Corsair Xeneon Flex 45WQHD240 OLED in the test: Make the bend!

test conclusion

Corsair has made headlines with the flexible Xeneon Flex monitor, but the manufacturer is also willing to pay dearly for it: the price tag says 2,399 euros. That’s a lot of wood. The curved 49-inch Samsung Neo G9 Odyssey monitor (test score: 1.4) is available for almost half that. In return, the Corsair offers a really great and lively picture thanks to the LG OLED panel. With its extremely fast image generation and very high refresh rate, the monitor is well suited for gamers. The Samsung can do all of this just as well, the sheer picture quality doesn’t justify the double price at all – it’s due to the flexible display. Therefore: If you have a lot of money left over and really want to have the world’s first bendable gaming monitor, you can strike and will be enthusiastic – but also much poorer.

Per

  • Great picture quality
  • 240 Hertz
  • Fast image build-up
  • Sharp resolution
  • Display bendable

against

  • Expensive
  • Requires quite a lot of energy
Gaming monitors with bright colors, high resolution, fast image construction and fast image changes are a must for gamers. They differ in screens with curved panels, also known as curved monitors, and the classic rectangular panels. Which type works better is a matter of taste, with eSports professionals preferring the “flat” variant. Curved monitors, on the other hand, allow gamers to immerse themselves in the game world – especially in games, films or series, users are “right in the middle instead of just there”. But why not both? Corsair listened to this wish and brought the flexible Xeneon Flex onto the market. The COMPUTER BILD test clarifies what the part can do.

The best gaming monitors

Odyssey Neo G9 (S49AG954NU)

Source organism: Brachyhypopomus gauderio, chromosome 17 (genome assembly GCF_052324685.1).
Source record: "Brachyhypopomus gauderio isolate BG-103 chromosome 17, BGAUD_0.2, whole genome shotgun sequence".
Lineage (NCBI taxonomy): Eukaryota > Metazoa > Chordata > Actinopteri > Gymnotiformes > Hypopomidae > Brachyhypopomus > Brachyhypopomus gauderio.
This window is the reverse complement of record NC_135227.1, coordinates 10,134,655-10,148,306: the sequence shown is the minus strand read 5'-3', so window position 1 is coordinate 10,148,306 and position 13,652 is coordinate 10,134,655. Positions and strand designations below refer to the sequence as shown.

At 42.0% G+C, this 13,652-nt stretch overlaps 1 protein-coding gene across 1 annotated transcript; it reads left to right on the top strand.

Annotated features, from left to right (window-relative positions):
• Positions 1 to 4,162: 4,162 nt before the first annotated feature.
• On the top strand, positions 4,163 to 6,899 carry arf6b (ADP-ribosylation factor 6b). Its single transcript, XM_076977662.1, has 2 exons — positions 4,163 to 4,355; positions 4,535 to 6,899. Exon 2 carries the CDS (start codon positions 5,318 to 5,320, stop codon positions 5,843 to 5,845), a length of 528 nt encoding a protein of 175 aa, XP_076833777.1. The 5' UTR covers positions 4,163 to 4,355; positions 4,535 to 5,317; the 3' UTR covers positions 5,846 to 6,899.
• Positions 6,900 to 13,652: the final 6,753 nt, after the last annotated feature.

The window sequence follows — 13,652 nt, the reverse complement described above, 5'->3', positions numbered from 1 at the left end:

Samsung

Odyssey G9 (C49G94TSSU)


Samsung

27GP850-B


LG

INZONE M9


Sony

272E1GAEZ


Phillips

X27


HB

MateView GT Sound Edition


Huawei

HG440CFW


HANNSpree

C27G2ZE


A.O.C

XG2705


Viewsonic

Complete List: The Best Gaming Monitors

The Xeneon Flex is a huge 45-inch gaming monitor and with its diagonal of 113 centimeters it just fits on a standard desk. If you buy the device, you have to reckon with the fact that not much more than a mouse, keyboard and a notebook will fit on the desk. The resolution is very sharp 3440×1440 pixels (UWQHD), almost a wider WQHD image. At 21:9, the display format is rather unusual for a gaming monitor. Most games are optimized for 16:9. Don’t worry: gamers can lower the resolution and play in 16:9 format, but then they will see two black bars on the left and right. However, this was not particularly noticeable in the test. On the other hand, those who edit videos or produce them on the PC will be happy about the wider format and the extra space.

Corsair Xeneon Flex 45WQHD240 OLED in the test: Make the bend!  Pretty flexible: 800R is the curvature of a circle with a radius of 800 millimeters.

Pretty flexible: 800 R is the curvature of a circle with a radius of 800 millimeters.

But all this was already available from the competition, the unique selling point of the Corsair Xeneon is its flexibility. It can be bent manually with two handles to a curvature of up to 800 R – the “R” indicates the radius of the curvature in millimeters. And 800 R is really crooked, a few years ago a maximum of 1,000 R was possible. Gamers can choose for themselves whether they prefer to immerse themselves in curved mode in single-player worlds like “Red Dead Redemption 2” or whether they prefer to compete with other players in multiplayer games like “League of Legends” and leave the monitor flat . A nice gimmick, no doubt, but a €2,400 monitor must also deliver an impressive picture.